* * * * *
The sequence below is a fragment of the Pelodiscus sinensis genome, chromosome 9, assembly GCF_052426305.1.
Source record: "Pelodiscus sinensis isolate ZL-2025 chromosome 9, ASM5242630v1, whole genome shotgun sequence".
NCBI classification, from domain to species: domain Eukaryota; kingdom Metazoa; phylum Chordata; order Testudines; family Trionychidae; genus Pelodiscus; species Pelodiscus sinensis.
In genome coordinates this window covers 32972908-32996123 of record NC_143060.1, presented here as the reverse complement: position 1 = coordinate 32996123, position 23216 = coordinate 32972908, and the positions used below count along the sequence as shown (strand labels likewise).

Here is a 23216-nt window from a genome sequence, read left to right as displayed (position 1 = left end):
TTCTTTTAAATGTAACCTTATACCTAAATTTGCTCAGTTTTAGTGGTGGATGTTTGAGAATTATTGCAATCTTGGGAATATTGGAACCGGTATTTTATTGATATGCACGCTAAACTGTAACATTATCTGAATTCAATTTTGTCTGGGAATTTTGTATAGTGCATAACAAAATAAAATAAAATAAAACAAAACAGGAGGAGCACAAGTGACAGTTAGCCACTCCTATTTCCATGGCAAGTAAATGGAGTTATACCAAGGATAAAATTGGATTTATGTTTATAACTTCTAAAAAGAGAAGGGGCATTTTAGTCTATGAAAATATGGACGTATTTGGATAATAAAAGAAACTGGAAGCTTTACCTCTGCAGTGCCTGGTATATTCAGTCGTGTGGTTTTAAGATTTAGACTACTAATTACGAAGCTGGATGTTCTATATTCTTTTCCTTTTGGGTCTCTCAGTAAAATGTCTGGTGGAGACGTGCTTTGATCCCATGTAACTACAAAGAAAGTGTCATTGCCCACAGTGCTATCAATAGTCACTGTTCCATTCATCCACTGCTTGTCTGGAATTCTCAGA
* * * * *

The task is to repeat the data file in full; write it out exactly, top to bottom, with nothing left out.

The sequence below is a fragment of the Pelodiscus sinensis genome, chromosome 9, assembly GCF_052426305.1.
Source record: "Pelodiscus sinensis isolate ZL-2025 chromosome 9, ASM5242630v1, whole genome shotgun sequence".
NCBI classification, from domain to species: domain Eukaryota; kingdom Metazoa; phylum Chordata; order Testudines; family Trionychidae; genus Pelodiscus; species Pelodiscus sinensis.
In genome coordinates this window covers 32972908-32996123 of record NC_143060.1, presented here as the reverse complement: position 1 = coordinate 32996123, position 23216 = coordinate 32972908, and the positions used below count along the sequence as shown (strand labels likewise).

Here is a 23216-nt window from a genome sequence, read left to right as displayed (position 1 = left end):
TTCTTTTAAATGTAACCTTATACCTAAATTTGCTCAGTTTTAGTGGTGGATGTTTGAGAATTATTGCAATCTTGGGAATATTGGAACCGGTATTTTATTGATATGCACGCTAAACTGTAACATTATCTGAATTCAATTTTGTCTGGGAATTTTGTATAGTGCATAACAAAATAAAATAAAATAAAACAAAACAGGAGGAGCACAAGTGACAGTTAGCCACTCCTATTTCCATGGCAAGTAAATGGAGTTATACCAAGGATAAAATTGGATTTATGTTTATAACTTCTAAAAAGAGAAGGGGCATTTTAGTCTATGAAAATATGGACGTATTTGGATAATAAAAGAAACTGGAAGCTTTACCTCTGCAGTGCCTGGTATATTCAGTCGTGTGGTTTTAAGATTTAGACTACTAATTACGAAGCTGGATGTTCTATATTCTTTTCCTTTTGGGTCTCTCAGTAAAATGTCTGGTGGAGACGTGCTTTGATCCCATGTAACTACAAAGAAAGTGTCATTGCCCACAGTGCTATCAATAGTCACTGTTCCATTCATCCACTGCTTGTCTGGAATTCTCAGA